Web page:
Share on other sites
If you genuinely have no idea how big the stream will be, and you can't do any intermediate processing until it's totally finished, there is no better algorithm than repeatedly reallocating the memory and moving the data if you want it all in one big lump.

If of course, you don't mind splitting it into several lumps, you could just allocate them one lump at a time, and then you'd have it all without any copying.

For instance creating a linked list of structs that contain big char arrays as their data.

If you're using C++ I'd think that using new is a more consistent way of allocating memory than using low level win32 API to do it. In any case, consistency is important; memory allocated with one type of memory allocation (be it C, C++ or win32) cannot be freed with another, so try to be consistent. I would recommend "new" because it will be the method that most C++ libraries will use internally. And it's the way that C++ programmers reading your code would expect it to do it.

---

As a result, one possible method would be using a STL list of structs containing a block of data each:


const int BlockSize = 1024*1024;
struct {
int datalen;
char data[BlockSize];
} MyDataBlock;

std::list<MyDataBlock *> datablocks;

// ...

// pseudo-code

// Read data from network

// If current block is not full, add to current block

// If current block is full, create new block

// push new block on to datablocks list

// ...



Or for a more basic technique just whack the data into a fat std::vector<char> (which is very similar to a std::string)

Mark

[edited by - markr on March 28, 2004 5:58:07 PM]

[edited by - markr on March 28, 2004 5:59:11 PM]

Share this post


Link to post
Share on other sites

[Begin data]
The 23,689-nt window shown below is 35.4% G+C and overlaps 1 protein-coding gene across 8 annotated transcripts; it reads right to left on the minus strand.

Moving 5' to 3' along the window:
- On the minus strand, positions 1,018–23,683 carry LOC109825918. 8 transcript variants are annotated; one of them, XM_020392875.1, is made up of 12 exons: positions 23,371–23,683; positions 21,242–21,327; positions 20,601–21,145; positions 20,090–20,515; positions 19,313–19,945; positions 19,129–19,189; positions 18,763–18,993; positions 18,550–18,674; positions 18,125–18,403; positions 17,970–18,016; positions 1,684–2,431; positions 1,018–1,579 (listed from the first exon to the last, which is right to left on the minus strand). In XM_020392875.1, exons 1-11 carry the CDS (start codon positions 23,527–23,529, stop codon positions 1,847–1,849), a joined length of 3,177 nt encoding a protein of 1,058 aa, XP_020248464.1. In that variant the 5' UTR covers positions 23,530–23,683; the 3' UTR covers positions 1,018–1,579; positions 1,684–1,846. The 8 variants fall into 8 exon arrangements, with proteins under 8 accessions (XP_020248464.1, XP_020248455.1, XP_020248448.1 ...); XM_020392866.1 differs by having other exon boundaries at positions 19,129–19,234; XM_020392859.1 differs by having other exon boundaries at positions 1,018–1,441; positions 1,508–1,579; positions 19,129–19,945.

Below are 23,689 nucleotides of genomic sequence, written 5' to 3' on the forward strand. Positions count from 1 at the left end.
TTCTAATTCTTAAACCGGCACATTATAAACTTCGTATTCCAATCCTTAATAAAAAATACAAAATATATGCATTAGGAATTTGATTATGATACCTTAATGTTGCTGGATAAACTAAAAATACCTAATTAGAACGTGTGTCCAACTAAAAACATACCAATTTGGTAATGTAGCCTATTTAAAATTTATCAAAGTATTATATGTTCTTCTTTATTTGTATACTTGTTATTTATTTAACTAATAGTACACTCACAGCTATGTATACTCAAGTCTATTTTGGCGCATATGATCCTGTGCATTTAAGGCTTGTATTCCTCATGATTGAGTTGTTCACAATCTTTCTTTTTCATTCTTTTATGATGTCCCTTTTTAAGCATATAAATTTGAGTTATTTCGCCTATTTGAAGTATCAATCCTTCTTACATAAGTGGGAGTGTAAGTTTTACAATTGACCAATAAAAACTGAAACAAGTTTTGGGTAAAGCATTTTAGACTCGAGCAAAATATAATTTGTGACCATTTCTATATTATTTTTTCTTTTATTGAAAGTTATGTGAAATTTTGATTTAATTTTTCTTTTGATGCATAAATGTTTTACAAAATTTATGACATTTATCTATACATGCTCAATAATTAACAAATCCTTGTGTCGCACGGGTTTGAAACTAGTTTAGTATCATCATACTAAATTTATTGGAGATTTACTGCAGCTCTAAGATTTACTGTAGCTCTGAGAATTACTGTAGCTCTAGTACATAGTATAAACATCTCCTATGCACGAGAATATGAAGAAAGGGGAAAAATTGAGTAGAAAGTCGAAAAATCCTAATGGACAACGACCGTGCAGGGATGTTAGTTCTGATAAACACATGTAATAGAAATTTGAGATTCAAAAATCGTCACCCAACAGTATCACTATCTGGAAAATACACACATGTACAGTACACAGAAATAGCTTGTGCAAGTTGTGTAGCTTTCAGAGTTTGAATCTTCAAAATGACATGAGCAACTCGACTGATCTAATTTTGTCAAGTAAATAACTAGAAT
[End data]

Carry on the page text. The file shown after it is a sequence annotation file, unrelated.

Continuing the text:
Hi again,

How do you reallocate with 'new' ? If I GlobalReAlloc() the original data stays intact, like this:

BYTE* pBuffer=(BYTE*)GlobalAlloc(GPTR,sizeof(BYTE)*256);
for(int j=0;j<256;j++)
pBuffer[j]=(BYTE)10;

pBuffer=(BYTE*)GlobalReAlloc(pBuffer,sizeof(BYTE)*512,GMEM_ZEROINIT);

for(j=256;j<512;j++)
pBuffer[j]=(BYTE)20;

The values I set in the first loop stay the same, I don't have to copy anything. At the very end I would have to get rid of any extra memory so I can just GlobalReAlloc() to a smaller size.

I would rather use 'new' though, will it work the same way ? Thanks guys.

[edited by - Endemoniada on March 28, 2004 6:53:01 PM]

[edited by - Endemoniada on March 28, 2004 6:53:50 PM]

Share this post


Link to post
Share on other sites
quote:
Original post by Endemoniada
How does GlobalFree() know how many bytes to free in it''s regular usage ? Same with delete [] pBuffer ? It must put some stuff in the registers.



Basically, the operating system maintains a set of data structures that it uses to manage the heap. The pointer passed to GlobalFree is used to look up the corresponding allocation information and free the correct amount of memory. The delete function typically wraps a "free" function. You can google for sample implementations of delete. No doubt some stuff is put in the registers - a whole lot of stuff and quite frequently - but not this kind of information. Perhaps you meant "registry"?

Share this post


Link to post
Share on other sites